LONDON, Nov 14 - The Commercial Real Estate Financial Council Europe has finalised its version of best practice in European CMBS, dubbed “CMBS 2.0”, in an attempt to curb some of the wilder pre-crisis practices that have resulted in chaotic restructurings in several deals.
CREFC Europe circulated a draft set of principles at the end of July for market comment with a deadline for the end of September, and the principles were launched at the CREFC Europe Autumn Conference on Wednesday morning.
The CMBS market in Europe has been virtually dead since the crisis, with only four new deals. The gap in pricing between banks’ balance sheet lending and CMBS execution is the main culprit, but this has been exacerbated by unpredictable performance and poor transparency in some outstanding deals.
Structural features like long-dated swaps and interest-only notes have meant some sponsoring investment banks continued to get paid, even as noteholders take losses on deals.
Issues around control rights have also thrown up problems. Typically the most junior class of CMBS notes that is in the money gets to appoint a special servicer, but inconsistent valuations, documentary oversights and tie-ups between junior lenders and servicers have allowed some deals to stall.
CMBS 2.0 sets out preferred deal structures and best practices, but it is not a prescriptive template - and there is no formal labelling process. Instead, it is hoped that it will be adopted as a set of general market standards.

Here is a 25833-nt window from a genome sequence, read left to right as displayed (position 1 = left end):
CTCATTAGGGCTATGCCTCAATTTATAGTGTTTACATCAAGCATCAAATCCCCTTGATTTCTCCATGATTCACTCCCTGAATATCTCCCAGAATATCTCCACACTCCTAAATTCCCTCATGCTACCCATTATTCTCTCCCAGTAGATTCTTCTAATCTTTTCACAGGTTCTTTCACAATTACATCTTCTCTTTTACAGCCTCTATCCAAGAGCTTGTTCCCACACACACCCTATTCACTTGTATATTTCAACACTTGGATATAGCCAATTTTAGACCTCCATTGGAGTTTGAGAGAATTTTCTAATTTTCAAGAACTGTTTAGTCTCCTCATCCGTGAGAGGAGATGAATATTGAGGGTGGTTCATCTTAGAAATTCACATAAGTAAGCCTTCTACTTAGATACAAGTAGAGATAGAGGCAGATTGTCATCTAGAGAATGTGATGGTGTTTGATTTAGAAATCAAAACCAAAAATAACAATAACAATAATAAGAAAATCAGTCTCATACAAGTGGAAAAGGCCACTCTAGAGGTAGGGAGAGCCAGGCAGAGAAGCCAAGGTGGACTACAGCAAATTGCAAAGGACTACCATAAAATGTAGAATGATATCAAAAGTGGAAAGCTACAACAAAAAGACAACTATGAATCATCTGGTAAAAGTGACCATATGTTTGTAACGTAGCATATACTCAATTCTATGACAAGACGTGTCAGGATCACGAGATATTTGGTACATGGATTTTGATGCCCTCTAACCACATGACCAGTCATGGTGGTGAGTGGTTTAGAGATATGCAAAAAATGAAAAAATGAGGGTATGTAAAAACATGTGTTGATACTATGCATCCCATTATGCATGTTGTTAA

“It will ultimately be a matter for market participants to decide whether or not to endorse them by applying them to transactions,” says the preamble to the guidelines.
It deals with six main topics areas: investor disclosure, revenue extraction, investor identification and discussion, the role of transaction counterparties, and CMBS structural features.
The CMBS deals that have been structured post-crisis have typically featured some, but not all of the CMBS 2.0 recommendations.
Deutsche Bank’s DECO 2011-CSPK, a securitisation of the senior loan in the Chiswick Park office complex and the first post-crisis deal, includes enhanced investor disclosure and much greater clarity of the role of deal counterparties, but also features a class X - a controversial feature allowing the structuring bank to monetise excess spread in the deal.
Full details of the recommendations can be found on the CREFC Europe website. (Reporting by Owen Sanderson; Editing by Alex Chambers and Julian Baker)